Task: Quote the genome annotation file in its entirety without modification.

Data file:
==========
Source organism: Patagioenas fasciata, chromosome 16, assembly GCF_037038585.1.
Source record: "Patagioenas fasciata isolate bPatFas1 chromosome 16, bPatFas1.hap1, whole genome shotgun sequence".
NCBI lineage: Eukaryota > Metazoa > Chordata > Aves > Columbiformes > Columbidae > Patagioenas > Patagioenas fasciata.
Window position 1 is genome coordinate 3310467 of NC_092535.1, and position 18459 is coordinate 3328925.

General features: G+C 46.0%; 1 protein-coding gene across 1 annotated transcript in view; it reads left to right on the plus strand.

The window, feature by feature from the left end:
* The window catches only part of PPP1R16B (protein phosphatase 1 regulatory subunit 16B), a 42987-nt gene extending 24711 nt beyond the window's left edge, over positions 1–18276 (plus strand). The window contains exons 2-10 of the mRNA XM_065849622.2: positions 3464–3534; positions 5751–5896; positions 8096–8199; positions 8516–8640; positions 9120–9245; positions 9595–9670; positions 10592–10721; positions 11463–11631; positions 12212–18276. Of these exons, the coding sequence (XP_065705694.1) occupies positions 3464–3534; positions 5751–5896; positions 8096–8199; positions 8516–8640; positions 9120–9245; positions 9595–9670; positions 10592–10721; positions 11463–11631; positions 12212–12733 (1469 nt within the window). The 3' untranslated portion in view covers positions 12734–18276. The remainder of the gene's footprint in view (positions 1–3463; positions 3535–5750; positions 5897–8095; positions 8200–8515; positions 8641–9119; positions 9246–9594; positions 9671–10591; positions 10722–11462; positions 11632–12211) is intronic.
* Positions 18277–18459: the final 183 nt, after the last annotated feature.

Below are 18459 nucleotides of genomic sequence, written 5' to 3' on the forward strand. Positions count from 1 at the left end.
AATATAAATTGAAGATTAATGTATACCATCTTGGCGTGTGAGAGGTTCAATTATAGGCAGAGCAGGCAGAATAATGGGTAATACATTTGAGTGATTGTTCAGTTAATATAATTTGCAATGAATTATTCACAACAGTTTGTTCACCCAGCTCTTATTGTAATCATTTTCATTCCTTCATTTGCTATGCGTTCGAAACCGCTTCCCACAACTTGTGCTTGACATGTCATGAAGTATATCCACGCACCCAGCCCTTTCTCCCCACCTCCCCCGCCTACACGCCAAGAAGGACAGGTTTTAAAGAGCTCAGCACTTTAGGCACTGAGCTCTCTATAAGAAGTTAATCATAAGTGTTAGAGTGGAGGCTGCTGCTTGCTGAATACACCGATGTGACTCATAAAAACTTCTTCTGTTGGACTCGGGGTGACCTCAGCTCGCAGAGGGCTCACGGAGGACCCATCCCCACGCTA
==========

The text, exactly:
Source organism: Patagioenas fasciata, chromosome 16, assembly GCF_037038585.1.
Source record: "Patagioenas fasciata isolate bPatFas1 chromosome 16, bPatFas1.hap1, whole genome shotgun sequence".
NCBI lineage: Eukaryota > Metazoa > Chordata > Aves > Columbiformes > Columbidae > Patagioenas > Patagioenas fasciata.
Window position 1 is genome coordinate 3310467 of NC_092535.1, and position 18459 is coordinate 3328925.

General features: G+C 46.0%; 1 protein-coding gene across 1 annotated transcript in view; it reads left to right on the plus strand.

The window, feature by feature from the left end:
* The window catches only part of PPP1R16B (protein phosphatase 1 regulatory subunit 16B), a 42987-nt gene extending 24711 nt beyond the window's left edge, over positions 1–18276 (plus strand). The window contains exons 2-10 of the mRNA XM_065849622.2: positions 3464–3534; positions 5751–5896; positions 8096–8199; positions 8516–8640; positions 9120–9245; positions 9595–9670; positions 10592–10721; positions 11463–11631; positions 12212–18276. Of these exons, the coding sequence (XP_065705694.1) occupies positions 3464–3534; positions 5751–5896; positions 8096–8199; positions 8516–8640; positions 9120–9245; positions 9595–9670; positions 10592–10721; positions 11463–11631; positions 12212–12733 (1469 nt within the window). The 3' untranslated portion in view covers positions 12734–18276. The remainder of the gene's footprint in view (positions 1–3463; positions 3535–5750; positions 5897–8095; positions 8200–8515; positions 8641–9119; positions 9246–9594; positions 9671–10591; positions 10722–11462; positions 11632–12211) is intronic.
* Positions 18277–18459: the final 183 nt, after the last annotated feature.

Below are 18459 nucleotides of genomic sequence, written 5' to 3' on the forward strand. Positions count from 1 at the left end.
AATATAAATTGAAGATTAATGTATACCATCTTGGCGTGTGAGAGGTTCAATTATAGGCAGAGCAGGCAGAATAATGGGTAATACATTTGAGTGATTGTTCAGTTAATATAATTTGCAATGAATTATTCACAACAGTTTGTTCACCCAGCTCTTATTGTAATCATTTTCATTCCTTCATTTGCTATGCGTTCGAAACCGCTTCCCACAACTTGTGCTTGACATGTCATGAAGTATATCCACGCACCCAGCCCTTTCTCCCCACCTCCCCCGCCTACACGCCAAGAAGGACAGGTTTTAAAGAGCTCAGCACTTTAGGCACTGAGCTCTCTATAAGAAGTTAATCATAAGTGTTAGAGTGGAGGCTGCTGCTTGCTGAATACACCGATGTGACTCATAAAAACTTCTTCTGTTGGACTCGGGGTGACCTCAGCTCGCAGAGGGCTCACGGAGGACCCATCCCCACGCTA